The dispensation of the Holy Spirit is a dispensation of prayer, in a preeminent sense. Here prayer has an essential and vital relation. Without depreciating the possibilities and necessities of prayer in all the preceding dispensations of God in the world it must be declared that it is in this latter dispensation that the engagements and demands of prayer are given their greatest authority, their possibilities rendered unlimited and their necessity insuperable. These days of ours have sore need of a generation of praying men, a band of men and women through whom God can bring His great and His greatest movements more fully into the world. The Lord our God is not straitened within Himself, but He is straitened in us, by reason of our little faith and weak praying. A breed of Christian is greatly needed who will seek tirelessly after God, – who will give Him no rest, day and night, until He hearken to their cry. The times demand praying men who are all athirst for God’s glory, who are broad and unselfish in their desires, quenchless for God, who seek Him late and early, and who will give themselves no rest until the whole earth be filled with His glory.
Men and women are needed whose prayers will give to the world the utmost power of God; who will make His promises to blossom with rich and full results. God is waiting to hear us and challenges us to bring Him to do this thing by our praying. He is asking us, to-day, as He did His ancient Israel, to prove Him now herewith.” Behind God’s Word is God Himself, and we read: “Thus saith the Lord, the Holy One of Israel, his Maker: Ask of me of things to come and concerning my sons, and concerning the work of my hands, command ye me.” As though God places Himself in the hands and at the disposal of His people who pray – as indeed He does. The dominant element of all praying is faith, that is conspicuous, cardinal and emphatic. Without such faith it is impossible to please God, and equally impossible to pray.

There is a current conception of spiritual duties which tends to separate the pulpit and the pew, as though the pulpit bore the entire burden of spiritual concerns, and while the pew was concerned only with duties that relate to the lower sphere of the secular and worldly. Such a view needs drastic correction. God’s cause, its obligations, efforts and successes, lie with equal pressure on pulpit and pew. But the man in the pew is not taxed with the burden of prayer as he ought to be, and as he must be, ere any new visitation of power come to the Church. The Church never will be wholly for God until the pews are filled with praying men. The Church cannot be what God wants it to be until those of its members who are leaders in business, politics, law, and society, are leaders in prayer. God began His early movements in the world with men of prayer. He chose such a man to be the father of that race who became His chosen people in the world for hundreds of years, to whom He committed His oracles, and from whom sprang the Promised Messiah. Abraham, a leader of God’s cause, was preeminently a praying man. When we consider his conduct and character, we readily see how prayer ruled and swayed this great leader of God’s people in the wilderness. “Abraham planted a grove in Beersheba, and called there on the name of the Lord, the everlasting God,” and it is an outstanding fact that wherever he pitched his tent and camped for a season, with his household, there he erected the altar of sacrifice and of prayer. His was a personal and a family religion, in which prayer was a prominent and abiding factor.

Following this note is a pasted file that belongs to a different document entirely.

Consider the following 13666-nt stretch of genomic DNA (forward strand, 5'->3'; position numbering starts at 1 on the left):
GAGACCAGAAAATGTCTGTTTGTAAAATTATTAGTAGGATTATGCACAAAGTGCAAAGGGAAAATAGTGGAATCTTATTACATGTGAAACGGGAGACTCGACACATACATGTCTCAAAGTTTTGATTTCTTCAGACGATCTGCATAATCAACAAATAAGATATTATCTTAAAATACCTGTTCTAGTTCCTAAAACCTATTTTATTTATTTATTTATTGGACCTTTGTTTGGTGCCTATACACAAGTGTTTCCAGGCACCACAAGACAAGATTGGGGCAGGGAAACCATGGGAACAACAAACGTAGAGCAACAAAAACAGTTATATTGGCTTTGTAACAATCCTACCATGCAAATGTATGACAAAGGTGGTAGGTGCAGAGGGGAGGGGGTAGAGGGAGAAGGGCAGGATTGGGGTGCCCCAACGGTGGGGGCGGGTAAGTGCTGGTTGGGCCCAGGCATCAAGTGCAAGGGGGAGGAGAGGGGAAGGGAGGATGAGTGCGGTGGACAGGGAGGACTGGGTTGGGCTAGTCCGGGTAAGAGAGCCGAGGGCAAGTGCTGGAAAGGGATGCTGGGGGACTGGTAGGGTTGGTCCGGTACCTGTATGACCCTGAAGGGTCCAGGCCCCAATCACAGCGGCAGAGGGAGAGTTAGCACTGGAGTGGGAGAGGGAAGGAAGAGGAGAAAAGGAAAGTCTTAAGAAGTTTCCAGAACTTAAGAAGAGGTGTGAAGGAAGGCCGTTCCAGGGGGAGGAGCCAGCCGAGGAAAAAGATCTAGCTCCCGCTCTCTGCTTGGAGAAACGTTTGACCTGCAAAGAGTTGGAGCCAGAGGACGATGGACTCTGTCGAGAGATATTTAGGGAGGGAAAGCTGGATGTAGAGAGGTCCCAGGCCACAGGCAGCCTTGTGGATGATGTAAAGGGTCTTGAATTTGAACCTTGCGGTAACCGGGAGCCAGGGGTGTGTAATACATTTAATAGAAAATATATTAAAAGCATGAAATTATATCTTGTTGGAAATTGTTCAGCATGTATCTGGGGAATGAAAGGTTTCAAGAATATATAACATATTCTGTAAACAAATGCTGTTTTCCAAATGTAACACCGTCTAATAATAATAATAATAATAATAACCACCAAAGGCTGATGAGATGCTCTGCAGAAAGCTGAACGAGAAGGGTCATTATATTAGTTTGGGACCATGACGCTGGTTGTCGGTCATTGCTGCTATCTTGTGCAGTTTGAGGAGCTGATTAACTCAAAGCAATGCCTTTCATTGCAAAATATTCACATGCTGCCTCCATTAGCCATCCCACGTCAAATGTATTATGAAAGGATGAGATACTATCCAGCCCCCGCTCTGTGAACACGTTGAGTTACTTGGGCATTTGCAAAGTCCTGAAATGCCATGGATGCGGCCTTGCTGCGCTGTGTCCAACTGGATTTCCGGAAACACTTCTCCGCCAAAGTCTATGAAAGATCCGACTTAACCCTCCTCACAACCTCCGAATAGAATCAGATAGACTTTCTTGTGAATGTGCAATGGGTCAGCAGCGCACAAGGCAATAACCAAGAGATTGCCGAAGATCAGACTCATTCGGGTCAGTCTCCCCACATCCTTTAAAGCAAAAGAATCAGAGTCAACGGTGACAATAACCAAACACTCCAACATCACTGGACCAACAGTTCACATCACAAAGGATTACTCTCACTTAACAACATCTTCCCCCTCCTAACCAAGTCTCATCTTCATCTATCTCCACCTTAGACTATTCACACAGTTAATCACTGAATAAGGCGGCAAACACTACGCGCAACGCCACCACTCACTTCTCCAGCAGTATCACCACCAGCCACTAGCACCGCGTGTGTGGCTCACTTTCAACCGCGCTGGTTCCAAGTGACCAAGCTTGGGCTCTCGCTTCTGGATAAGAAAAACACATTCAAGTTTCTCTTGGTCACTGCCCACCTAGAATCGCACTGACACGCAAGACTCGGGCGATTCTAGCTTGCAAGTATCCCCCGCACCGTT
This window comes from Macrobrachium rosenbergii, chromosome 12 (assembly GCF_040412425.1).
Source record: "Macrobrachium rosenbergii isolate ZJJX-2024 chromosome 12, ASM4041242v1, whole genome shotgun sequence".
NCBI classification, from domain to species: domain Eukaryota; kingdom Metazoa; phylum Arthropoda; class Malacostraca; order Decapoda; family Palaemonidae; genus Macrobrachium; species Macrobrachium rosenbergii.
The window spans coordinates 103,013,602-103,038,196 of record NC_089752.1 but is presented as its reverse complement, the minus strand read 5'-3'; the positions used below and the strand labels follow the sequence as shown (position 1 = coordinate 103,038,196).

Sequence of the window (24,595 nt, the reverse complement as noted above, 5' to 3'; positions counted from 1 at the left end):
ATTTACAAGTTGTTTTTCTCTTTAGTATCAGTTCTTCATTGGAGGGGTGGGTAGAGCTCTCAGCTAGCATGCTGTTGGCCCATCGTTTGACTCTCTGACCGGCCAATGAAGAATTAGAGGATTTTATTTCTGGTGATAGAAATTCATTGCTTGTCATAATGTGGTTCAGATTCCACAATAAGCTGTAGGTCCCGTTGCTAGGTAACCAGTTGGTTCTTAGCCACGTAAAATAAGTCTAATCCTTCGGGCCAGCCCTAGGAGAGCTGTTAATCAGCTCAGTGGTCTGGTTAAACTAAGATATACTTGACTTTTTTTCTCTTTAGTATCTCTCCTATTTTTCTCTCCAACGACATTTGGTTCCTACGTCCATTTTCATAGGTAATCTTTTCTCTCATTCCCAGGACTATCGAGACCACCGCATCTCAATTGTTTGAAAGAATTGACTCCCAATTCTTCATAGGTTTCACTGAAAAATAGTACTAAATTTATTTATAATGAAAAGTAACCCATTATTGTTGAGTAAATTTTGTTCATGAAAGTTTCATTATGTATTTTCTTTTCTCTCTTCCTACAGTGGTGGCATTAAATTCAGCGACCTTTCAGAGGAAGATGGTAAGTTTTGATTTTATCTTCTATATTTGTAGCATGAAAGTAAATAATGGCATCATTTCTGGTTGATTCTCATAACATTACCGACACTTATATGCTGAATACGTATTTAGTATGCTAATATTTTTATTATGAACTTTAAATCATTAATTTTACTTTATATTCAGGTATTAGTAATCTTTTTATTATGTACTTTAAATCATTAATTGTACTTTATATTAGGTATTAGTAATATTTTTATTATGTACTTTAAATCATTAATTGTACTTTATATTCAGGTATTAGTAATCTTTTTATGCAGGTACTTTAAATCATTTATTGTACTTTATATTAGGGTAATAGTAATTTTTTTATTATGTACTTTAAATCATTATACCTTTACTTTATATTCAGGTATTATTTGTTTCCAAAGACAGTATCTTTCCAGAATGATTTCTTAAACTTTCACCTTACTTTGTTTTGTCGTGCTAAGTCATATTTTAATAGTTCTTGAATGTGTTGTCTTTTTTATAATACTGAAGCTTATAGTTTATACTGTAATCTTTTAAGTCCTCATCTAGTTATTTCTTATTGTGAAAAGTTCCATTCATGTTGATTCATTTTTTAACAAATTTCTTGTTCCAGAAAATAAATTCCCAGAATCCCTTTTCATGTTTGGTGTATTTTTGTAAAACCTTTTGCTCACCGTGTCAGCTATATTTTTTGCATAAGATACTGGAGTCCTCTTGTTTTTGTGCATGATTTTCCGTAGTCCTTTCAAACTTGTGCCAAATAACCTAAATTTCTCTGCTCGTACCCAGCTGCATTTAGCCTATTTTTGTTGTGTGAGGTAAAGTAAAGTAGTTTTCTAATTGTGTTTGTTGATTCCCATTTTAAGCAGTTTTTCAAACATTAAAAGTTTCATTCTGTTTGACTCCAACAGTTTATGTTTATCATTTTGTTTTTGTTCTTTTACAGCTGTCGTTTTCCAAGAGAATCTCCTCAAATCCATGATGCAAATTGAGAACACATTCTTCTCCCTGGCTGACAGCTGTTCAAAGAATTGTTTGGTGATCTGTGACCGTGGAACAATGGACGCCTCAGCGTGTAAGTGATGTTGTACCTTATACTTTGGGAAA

Prayer is the medium of divine revelation. It is through prayer that God reveals Himself to the spiritual soul to-day, just as in the Old Testament days He made His revelations to the men who prayed. God shows Himself to the man who prays. “God is with thee in all that though doest.” This was the clear conviction of those who would fain make a covenant with Abraham, and the reason for this tribute was the belief commonly held concerning the patriarch that, not only was he a man of prayer, but a man whose prayers God would answer. This is the summary and secret of divine rule in the Church. In all ages God has ruled the Church by prayerful men. When prayer fails, the divine rulership fails.
As we have seen Abraham, the father of the faithful, was a prince and a priest in prayer. He had remarkable influence with God. God stays His vengeance while Abraham prays. His mercy is suspended and conditioned on Abraham’s praying. His visitations of wrath are removed by the praying of this ruler in Israel. The movements of God are influenced by the prayers of Abraham, the friend of God. Abraham’s righteous prayerfulness permits him to share the secrets of God’s counsels, while the knowledge of these secrets draws out and intensifies his praying. With Abraham, the altar of sacrifice is hard by the altar of prayer. With him the altar of prayer sanctifies the altar of sacrifice. To Abimelech God said, ” Abraham is a prophet, and he shall pray for thee, and thou shalt live.”